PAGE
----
Salmon and horseradish fish cakes with creme fraiche tartare

(9 ratings)

What's my recipe book?


We know what it's like when you're browsing a site with as many recipes as ours. You find a brilliant recipe, want to make it again, but can't remember how you found it!

But we've solved the problem. Now, by clicking 'Save this recipe' or 'I cooked this' on any of our recipes, they'll be saved and grouped into your personal online recipe book. All you have to do is log in with your Facebook account to see them. When you click either of these buttons it will also tell your friends on Facebook what you've been cooking or saving so they too can give our quick and easy recipes a go (but you can turn this off at any time by visiting your 'My recipe book' page). Just click one of the buttons below or 'see my book' to get started. We hope you like it!

Economy Gastronomy fishcakes
Economy Gastronomy fishcakes
  • Makes: 10

  • Prep time:

  • Cooking time:

  • Total time:

  • Costs: Cheap as chips

Fishcakes are really simple to make and this Economy Gastronomy recipe is a great way to get some Omega 3 oils into the kids' diets and use up salmon and mashed potato


For the poaching liquor:

  • 250ml white wine
  • 2 onions (about 400g), peeled and diced finely
  • 3 bay leaves
  • 500ml water (or fish stock)
  • Salt and pepper to taste
For the fishcakes:

  • 11.2kg mashing spuds (use more if you have a larger amount of salmon) peeled and halved or quartered
  • 50g butter
  • 100g plain flour
  • 3 eggs
  • 400g breadcrumbs
  • A big handful (25g) of parsley, chopped
  • 4 heaped tbsp horseradish
  • 3tbsp light olive oil
  • 350-400g poached salmon fillet
  • 700ml reserved liquid from the salmon poaching (top up with water as necessary)

For the creme fraiche tartare

  • 130g creme fraiche or Greek yoghurt
  • 2 spring onions, sliced finely
  • 2tbsp capers, chopped
  • 3 gherkins or cornichons, sliced
  • A handful of dill (20g), chopped
  • A squeeze of lemon juice
  • Salt and pepper

These fishcakes are great for freezing - you'll probably only eat them one per person per meal


  1. First put your spuds into a pan of cold water with a large pinch of salt. Simmer for 20-25 mins until cooked but not mushy, then drain very thoroughly so they get a chance to release some steam and dry out a bit.
  2. While the spuds are doing their thing, melt the butter in a saucepan, then stir 100g flour into it and let it cook for a minute, stirring all the time until it starts to bubble in a frothy kind of way. Start adding the poaching liquor (complete with the diced onion) bit by bit, mixing well and thoroughly until it's all incorporated and you're left with a smooth sauce. Keep stirring over the heat for a couple of minutes to cook out the flour. This will also help thicken the sauce a bit more.
  3. Season the sauce and let it cool, preferably in the freezer for a few minutes, which will be speedier than the fridge. Things will move faster if you spread it out on a tray to cool - the sauce needs to be cold and thick, but not frozen to make it easier to roll the fishcakes.
  4. While the sauce is chilling give your spuds a mash and move them into a bowl that will fit in your fridge. Add one of the eggs, beaten, a third of the breadcrumbs (just do this by eye), the parsley, horseradish and salmon, gently flaked. Last of all, add the sauce, which by now should be good and cold. Add a bit of seasoning and combine all the ingredients really well. Your hands are the best tool here.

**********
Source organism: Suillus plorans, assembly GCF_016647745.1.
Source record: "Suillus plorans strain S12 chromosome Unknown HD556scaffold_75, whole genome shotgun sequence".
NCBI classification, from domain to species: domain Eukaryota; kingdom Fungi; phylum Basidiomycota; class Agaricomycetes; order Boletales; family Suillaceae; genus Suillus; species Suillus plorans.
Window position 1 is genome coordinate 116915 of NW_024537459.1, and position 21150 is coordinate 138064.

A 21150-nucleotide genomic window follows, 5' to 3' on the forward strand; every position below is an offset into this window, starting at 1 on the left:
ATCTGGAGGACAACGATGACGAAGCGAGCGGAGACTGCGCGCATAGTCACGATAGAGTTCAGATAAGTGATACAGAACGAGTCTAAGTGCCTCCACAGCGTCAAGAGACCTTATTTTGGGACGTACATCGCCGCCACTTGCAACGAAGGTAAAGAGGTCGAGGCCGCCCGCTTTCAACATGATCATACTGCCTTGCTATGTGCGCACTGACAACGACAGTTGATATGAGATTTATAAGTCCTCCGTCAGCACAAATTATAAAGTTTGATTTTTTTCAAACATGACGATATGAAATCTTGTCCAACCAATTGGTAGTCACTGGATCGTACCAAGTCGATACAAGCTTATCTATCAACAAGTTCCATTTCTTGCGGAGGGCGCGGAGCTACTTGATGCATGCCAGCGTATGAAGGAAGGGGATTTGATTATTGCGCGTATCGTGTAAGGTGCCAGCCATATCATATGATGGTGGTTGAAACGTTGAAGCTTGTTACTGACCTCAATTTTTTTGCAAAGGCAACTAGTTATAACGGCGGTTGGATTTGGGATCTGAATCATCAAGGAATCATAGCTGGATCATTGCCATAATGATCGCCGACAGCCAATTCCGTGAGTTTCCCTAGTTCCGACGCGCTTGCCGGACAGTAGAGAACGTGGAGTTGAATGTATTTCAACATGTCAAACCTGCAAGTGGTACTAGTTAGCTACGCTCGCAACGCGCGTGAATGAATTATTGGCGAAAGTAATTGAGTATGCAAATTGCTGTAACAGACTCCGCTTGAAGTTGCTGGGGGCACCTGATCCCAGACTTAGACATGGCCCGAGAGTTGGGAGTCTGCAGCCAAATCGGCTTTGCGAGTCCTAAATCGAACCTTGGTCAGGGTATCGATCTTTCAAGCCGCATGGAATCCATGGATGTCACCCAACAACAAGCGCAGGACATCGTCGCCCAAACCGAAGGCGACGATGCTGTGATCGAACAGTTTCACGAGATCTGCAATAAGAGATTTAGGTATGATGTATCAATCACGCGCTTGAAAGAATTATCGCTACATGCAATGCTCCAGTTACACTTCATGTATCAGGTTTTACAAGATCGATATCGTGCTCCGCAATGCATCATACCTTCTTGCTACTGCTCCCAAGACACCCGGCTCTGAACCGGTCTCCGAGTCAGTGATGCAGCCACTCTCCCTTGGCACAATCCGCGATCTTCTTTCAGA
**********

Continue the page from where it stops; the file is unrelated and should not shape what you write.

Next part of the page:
5. Stick the mixture in the fridge, covered, for as long as you can. The longer you leave it, the easier it is to handle - overnight is best, but if you have an hour whack it in the freezer.
  6. When your mixture is chilled and you're ready for the messy bit, prepare three shallow trays, plus a lightly floured one at the end to put them on: the first gets the remaining two handfuls of flour, heavily seasoned with salt and pepper; the second two the eggs, beaten with two tablespoons of water, and the breadcrumbs go in the last one.
  7. Divide the fishcake mix into 10 balls, each weighing about 200g. In batches, transfer four balls to the flour tray (don't worry about shaping them into perfect balls until you're in the breadcrumb tray). Once these are all lightly coated with flour move them to the eggy tray, which is where it starts to get messy; all of their surfaces have to be totally but lightly covered in egg for the breadcrumbs to adhere, but you don't want to leave them in the eggy tray for too long or they will start going soft, making them harder to handle. Finally, they travel to the breadcrumbs and then onto a lightly floured tray for resting until all the others are done. Shape them into your idea of a fishcake. Once you're happy with the shape, turn them over so you get a nice sharp edge. Wash your hands between batches, or you'll find you're wearing egg-and-crumb gloves.
  8. To cook, preheat the oven to 180C/160C fan/gas 4. Heat a thick-bottomed, over-proof frying pan (I wouldn't try and cook more than four in each pan) with three tablespoons of light olive oil. When it's nice and hot, gently lay them in, fry for a couple of mins until you can see the edges going golden, then gently turn them over and whack them in the oven for 15-20 mins.
  9. While the fishcakes are cooking, use the time to throw together the tartare sauce; just mix all the ingredients together in a bowl. Serve with a simple spinach salad, lemon wedge and a hearty dollop of the tartare.
The book to accompany the series 'Economy Gastronomy' by Allegra McEvedy and Paul Merrett is available now published by Penguin Books, 20.

Your rating

Average rating

  • 3
(9 ratings)

Your comments

comments powered by Disqus

FREE Newsletter